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Opinion: Google’s AI blunder over images reveals a much bigger problem

Editor’s note: Rizwan Virk, who founded Play Labs @ MIT, is the author of “The Simulation Hypothesis: An MIT Computer Scientist Shows Why AI, Quantum Physics and Eastern Mystics Agree We Are in a Video Game.” He is currently at Arizona State University’s College of Global Futures in the Center for Science and the Imagination. Follow him on X @rizstanford, on Instagram @rizcambridge and at The views expressed in this commentary are his own. Read more opinion at CNN.


In the 1968 film “2001: A Space Odyssey,” audiences found themselves staring at one of the first modern depictions of an extremely polite but uncooperative artificial intelligence system, a character named HAL. Given a direct request by the sole surviving astronaut to let him back in the spaceship, HAL responds: “I’m sorry, Dave. I’m afraid I can’t do that.”

Rizwan Virk

Recently, some users found themselves with a similarly (though less dramatic) polite refusal from Gemini, an integrated chatbot and AI assistant that Google rolled out as a competitor to OpenAI’s ChatGPT. When asked, Gemini politely refused in some instances to generate images of historically White people, such as the Vikings.

Unlike the fictional HAL, Google’s Gemini at least offered some explanation, saying that only showing images of White persons would reinforce “harmful stereotypes and generalizations about people based on their race,” according to Fox News Digital.

The situation quickly erupted, with some critics dubbing it a “woke” AI scandal. It didn’t help when users discovered that Gemini was creating diverse but historically inaccurate images. When prompted to depict America’s Founding Fathers, for example, it generated an image of a Black man. It also depicted a brown woman as the Pope, and various people of color, including a Black man, in Nazi uniforms when asked to depict a 1943 German soldier.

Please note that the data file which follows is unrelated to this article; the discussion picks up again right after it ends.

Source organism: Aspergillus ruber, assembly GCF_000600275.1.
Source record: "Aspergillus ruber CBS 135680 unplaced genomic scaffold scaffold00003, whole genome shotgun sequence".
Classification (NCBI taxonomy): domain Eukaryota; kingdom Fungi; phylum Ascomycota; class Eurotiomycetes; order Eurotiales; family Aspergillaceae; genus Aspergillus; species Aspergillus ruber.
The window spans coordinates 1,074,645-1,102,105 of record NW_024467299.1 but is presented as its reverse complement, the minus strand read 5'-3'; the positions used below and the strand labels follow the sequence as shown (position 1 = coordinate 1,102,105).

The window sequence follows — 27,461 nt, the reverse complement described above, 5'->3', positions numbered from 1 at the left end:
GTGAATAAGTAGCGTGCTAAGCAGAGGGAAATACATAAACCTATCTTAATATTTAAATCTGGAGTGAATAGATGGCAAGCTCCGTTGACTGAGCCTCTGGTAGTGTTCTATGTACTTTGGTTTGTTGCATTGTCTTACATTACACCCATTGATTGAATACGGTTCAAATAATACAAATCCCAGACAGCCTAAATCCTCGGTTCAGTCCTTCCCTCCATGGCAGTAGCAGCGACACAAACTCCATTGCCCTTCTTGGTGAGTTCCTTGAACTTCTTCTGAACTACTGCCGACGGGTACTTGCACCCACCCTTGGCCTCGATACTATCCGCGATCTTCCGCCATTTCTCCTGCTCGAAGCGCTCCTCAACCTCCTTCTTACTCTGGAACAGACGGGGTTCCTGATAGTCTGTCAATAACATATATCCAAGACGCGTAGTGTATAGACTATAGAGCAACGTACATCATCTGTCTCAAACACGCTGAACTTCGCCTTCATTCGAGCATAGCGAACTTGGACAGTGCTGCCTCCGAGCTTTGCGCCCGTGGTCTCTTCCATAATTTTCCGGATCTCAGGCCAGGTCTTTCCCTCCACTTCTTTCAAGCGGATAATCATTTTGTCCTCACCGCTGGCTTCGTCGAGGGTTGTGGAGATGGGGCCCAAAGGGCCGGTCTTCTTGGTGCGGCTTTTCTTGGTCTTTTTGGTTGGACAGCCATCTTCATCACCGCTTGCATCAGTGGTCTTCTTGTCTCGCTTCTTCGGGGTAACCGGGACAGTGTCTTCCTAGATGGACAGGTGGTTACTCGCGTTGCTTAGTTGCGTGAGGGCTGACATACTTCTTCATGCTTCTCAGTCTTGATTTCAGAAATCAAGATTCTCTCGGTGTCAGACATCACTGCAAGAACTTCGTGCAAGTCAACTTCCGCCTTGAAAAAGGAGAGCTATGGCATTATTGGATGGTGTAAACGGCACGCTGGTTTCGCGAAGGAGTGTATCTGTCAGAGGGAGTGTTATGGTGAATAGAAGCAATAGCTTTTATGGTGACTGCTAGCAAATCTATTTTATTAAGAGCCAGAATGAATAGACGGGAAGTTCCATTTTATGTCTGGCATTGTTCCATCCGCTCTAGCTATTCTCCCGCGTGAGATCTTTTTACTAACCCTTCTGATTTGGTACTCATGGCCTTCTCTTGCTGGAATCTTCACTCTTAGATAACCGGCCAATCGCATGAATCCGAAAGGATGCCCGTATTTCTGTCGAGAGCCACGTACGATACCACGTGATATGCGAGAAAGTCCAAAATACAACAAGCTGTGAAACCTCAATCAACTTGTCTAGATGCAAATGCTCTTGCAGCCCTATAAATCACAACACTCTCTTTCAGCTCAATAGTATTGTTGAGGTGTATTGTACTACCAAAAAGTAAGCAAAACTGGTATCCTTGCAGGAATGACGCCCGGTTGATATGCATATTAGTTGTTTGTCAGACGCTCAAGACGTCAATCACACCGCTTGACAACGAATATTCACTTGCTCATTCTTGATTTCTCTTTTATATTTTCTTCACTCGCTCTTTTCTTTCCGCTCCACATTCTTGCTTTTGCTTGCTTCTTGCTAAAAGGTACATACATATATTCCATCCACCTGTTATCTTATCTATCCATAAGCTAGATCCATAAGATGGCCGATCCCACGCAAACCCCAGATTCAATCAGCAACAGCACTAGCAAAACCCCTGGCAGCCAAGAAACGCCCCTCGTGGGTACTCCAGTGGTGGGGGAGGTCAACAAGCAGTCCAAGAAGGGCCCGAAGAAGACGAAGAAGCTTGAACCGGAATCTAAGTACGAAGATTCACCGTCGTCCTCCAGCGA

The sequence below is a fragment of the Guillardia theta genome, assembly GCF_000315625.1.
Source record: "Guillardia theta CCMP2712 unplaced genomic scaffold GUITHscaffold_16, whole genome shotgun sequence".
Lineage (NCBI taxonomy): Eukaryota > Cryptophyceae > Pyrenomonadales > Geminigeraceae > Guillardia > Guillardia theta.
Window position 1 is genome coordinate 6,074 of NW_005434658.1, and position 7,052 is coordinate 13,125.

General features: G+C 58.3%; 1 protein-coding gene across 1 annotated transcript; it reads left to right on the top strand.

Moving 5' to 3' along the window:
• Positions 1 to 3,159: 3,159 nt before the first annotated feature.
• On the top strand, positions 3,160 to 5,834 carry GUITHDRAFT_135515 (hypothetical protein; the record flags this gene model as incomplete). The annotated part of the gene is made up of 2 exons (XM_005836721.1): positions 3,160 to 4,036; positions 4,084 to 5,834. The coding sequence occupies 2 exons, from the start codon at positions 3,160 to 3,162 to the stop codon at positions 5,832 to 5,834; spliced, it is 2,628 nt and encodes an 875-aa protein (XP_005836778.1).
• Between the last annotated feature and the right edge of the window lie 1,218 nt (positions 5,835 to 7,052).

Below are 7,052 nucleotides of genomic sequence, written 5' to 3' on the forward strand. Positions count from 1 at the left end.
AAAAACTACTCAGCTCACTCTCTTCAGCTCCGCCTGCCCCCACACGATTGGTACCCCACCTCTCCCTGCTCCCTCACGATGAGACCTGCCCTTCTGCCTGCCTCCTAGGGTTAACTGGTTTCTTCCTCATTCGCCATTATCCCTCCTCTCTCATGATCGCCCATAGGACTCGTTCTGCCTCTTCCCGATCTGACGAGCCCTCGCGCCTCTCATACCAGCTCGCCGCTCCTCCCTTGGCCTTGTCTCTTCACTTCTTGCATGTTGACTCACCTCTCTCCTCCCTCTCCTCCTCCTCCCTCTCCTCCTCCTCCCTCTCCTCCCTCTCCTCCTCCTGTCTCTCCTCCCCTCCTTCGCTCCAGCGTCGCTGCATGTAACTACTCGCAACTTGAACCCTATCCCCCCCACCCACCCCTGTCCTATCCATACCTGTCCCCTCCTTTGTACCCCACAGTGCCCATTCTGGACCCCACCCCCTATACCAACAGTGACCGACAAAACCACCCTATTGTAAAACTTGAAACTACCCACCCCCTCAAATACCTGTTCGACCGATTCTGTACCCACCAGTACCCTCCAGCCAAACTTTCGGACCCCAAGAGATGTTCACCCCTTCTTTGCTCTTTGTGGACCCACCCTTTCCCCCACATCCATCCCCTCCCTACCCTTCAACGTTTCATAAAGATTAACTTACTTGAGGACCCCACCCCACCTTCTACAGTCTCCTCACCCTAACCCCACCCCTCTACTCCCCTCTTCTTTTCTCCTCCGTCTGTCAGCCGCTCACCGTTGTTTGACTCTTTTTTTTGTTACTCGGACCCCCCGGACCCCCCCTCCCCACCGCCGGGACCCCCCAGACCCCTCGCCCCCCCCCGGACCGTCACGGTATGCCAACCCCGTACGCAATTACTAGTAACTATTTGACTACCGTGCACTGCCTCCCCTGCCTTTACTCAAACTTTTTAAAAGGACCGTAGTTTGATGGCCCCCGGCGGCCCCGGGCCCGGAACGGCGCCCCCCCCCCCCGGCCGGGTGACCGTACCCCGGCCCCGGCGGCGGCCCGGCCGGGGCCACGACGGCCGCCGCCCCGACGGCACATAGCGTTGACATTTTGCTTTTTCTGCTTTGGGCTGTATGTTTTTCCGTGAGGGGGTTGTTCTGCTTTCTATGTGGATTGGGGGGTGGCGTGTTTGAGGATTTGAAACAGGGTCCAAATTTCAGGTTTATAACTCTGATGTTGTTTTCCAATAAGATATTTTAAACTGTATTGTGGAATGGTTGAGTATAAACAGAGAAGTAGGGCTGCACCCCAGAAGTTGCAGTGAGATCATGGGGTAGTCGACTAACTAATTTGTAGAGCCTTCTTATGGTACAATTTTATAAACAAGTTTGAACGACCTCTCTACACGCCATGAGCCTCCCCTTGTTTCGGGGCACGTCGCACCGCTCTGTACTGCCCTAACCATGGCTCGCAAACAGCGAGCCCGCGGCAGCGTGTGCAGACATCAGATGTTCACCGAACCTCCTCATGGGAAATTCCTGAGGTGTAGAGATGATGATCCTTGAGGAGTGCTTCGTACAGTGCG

The backlash online was so swift that Google CEO Sundar Pichai admitted that Gemini had offended some of its users. Google also hit pause on Gemini’s ability to generate people in images. It was presented to the public as a simple oversight done with good intentions gone wrong, with Google explaining in a blog post that “we tuned it to ensure it doesn’t fall into some of the traps we’ve seen in the past with image generation technology.”

Those “traps” — for which Google overcorrected — were of course clear bias in previous AI systems (which are built on the same kinds of tech that Gemini is). These systems had a tendency to show bias against minorities. Facial recognition software didn’t always recognize Black people, for example, or even labeled them as “gorillas.” Loan approval AI algorithms ended up showing bias against minorities. In the image space, if you asked previous AI image generators for an image of a CEO or a doctor, they initially almost always showed images of White males.

Ironically, Google was criticized in 2020 for firing a Black AI scientist who asserted that its AI efforts were biased, and this backlash may have contributed to the company’s overcorrection in the other direction with Gemini. The underlying problem that Google is trying to solve is not an easy one.

Google announced its Gemini AI chatbot was pausing the generation of people in images after concerns were raised that it was creating historically inaccurate images.

Historically, many new technological products have shown biases. These can range from how biomedical devices measure blood oxygen levels for different ethnic groups, resulting in underdiagnosis of certain conditions for Black patients, to how sensors don’t always register darker-skinned individuals and the lack of women in clinical drug trials.